tisdag 15 maj 2012

The Cold Commands

The Gollancz Cover
I know I promised the review some time back, likely more than a week now, so my most sincere apologies. I'm sad to say that my main culprit is work, and I'm finding it hard to sneak time for reading and writing. But without much further ado, here's the review I've conjured!

The Cold Commands is Richard K Morgan's follow-up to debut fantasy novel The Steel Remains. I wasn't familiar with Morgan until I saw the hype for Black Man which I went on to read as a first sci-fi book outside of the Star Wars novels. Black Man is a sci-fi tale of futuristic super soldiers turned superfluous due to politics mainly, and it was a thouroughly satisfying read with Morgan's signature high pace and action packed to the brim. When I read that Morgan was releasing a fantasy trilogy I jumped at the first sight of the Steel Remains in my local bookstore.

I will say that I'm not familiar with Morgan's writing apart from Black Man and the Steel Remains but his style is something that hooked me directly. There's a high tempo, even when I feel like nothing is really jumping at me from out of the page the tempo is high and it sucks you in. I believe many are familiar with Morgan's "main hero" Ringil Eskiath because of him being a non-apologetic gay anti-hero, something which goes against most of the original (well most) fantasy troupes. I won't delve too far into those parts though, except to say that it is far from the only schock value of the books.
Morgan's series is cold and brutal, with cynical heroes in the modern many shades of gray perhaps past their prime, and you just feel that as the story goes on they are reacting to, and growing with, the events of the story.

Subterranean Press cover
Ringil Eskiath is coloured more fully after the events of the Steel Remains and we see his continued development through deserted comrades, butchered enemies and graphic sexual encounters. But you know what, it works. Morgan has definetely made him into one of my favourite anti-heroes with his ongoing development, reminding me of Caul Shivers descent into darkness in Best Served Cold but without the bitter aftertaste. I clung to words mentioned by Liviu Suciu at the Fantasy Book Critic, there are simply no dull parts in the novel where you have to skim through characters and events you're not particularly interested in. Egar Dragonsbane's storyline sees him fleshed out and evolving into quite a character on his own. The Dwenda make further appearances and it's good reading to see just what they, and of course the Dragonsbane, are capable of.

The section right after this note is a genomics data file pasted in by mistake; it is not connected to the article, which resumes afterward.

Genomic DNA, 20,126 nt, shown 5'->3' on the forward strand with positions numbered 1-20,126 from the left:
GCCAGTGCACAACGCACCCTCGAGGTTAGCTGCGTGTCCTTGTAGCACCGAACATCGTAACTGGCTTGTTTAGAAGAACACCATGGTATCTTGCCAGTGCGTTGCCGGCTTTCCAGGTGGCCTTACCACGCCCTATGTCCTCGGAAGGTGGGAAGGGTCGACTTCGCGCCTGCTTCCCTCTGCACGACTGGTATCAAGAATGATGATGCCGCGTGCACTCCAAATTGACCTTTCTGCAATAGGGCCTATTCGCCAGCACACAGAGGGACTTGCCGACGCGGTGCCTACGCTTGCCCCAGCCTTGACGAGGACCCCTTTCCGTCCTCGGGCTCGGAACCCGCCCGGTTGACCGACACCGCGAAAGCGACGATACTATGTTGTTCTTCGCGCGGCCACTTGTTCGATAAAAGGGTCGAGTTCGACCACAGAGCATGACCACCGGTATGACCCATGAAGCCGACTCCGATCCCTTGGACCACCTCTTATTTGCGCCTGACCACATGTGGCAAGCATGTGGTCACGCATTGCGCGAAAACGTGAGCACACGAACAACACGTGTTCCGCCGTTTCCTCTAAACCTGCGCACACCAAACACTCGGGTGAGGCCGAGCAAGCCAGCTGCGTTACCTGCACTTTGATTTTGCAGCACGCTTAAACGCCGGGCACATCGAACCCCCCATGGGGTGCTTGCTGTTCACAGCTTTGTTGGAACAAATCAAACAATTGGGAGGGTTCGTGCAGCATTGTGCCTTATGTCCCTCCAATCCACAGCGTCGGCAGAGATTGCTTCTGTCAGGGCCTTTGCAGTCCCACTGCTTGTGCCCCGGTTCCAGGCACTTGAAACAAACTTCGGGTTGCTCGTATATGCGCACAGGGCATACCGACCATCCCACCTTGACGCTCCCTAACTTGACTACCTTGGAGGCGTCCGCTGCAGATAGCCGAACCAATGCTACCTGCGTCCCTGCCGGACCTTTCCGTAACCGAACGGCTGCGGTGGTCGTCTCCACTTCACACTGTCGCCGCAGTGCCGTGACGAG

Even Archeth Indamaninarmal, who I found a bit of a tedious read in the Steel Remains, garners attention and grows as a character in her relationship with the Emperor Jhiral Khimran II. And it is also in her chapters that we see much of the plot development as well as the better parts of the worldbuilding. I've found that after having finished the second novel in the stories, while you've learned a bit more of the back story, you are still not anywhere closer to figuring out just what the big threat is. We've seen the Dwenda, and we know that they are not that numerous and while notoriously hard to kill they aren't that big of a deal. So I am very interested in seeing where Morgan is taking his three main characters. When you browse the internet and you look around other reviews you quickly find quite a few brandishing this a build-up novel and a typical mid-series jump off just to set the scene for the third and final book in the series. I'd agree in principle due in part to the facts that Morgan does seem to the set the scene for a showdown with the Illwrack Changeling and his allies but so far we've seen little threat to the threesome that is Ringil, Egar and Archeth. Especially now with Ringil's shadowy allies coming to the front. But I disagree with the Cold Commands being just a transport between book 1 and book 3 because we see a wealth of both character defining moments as well as more in-depth worldbuilding.

With the novels being as short as they are I suppose Morgan could've bandied the two books together and gone for an epic fantasy novel-sized book of somewhere around 900 pages. But I find this works, there's enough action and plotting to make you turn the page and I for one am quite looking forward to the final piece in the series, the Dark Defiles. My main concern is that I do not quite feel the all-encompassing threat that threatens the world, even if the characters and the worldbuilding has me turning the page anyway.
All in all I found it an enjoyable read, with gripping suspense through brutal action and intriguing character development and the groundwork for what will likely be a high pace ending to the series.


REMINDS ME OF: The Wise Man's Fear by Patrick Rothfuss in that both series do not exactly jump at you in terms of plot development. There are long periods of time where nothing really seems to happen but you are still gripped with a can't-stop-turning-the-page kind of fever.

Best Served Cold by Joe Abercrombie because of the raw, gritty action and so many shades of gray characters and anti-heroes that are under development.

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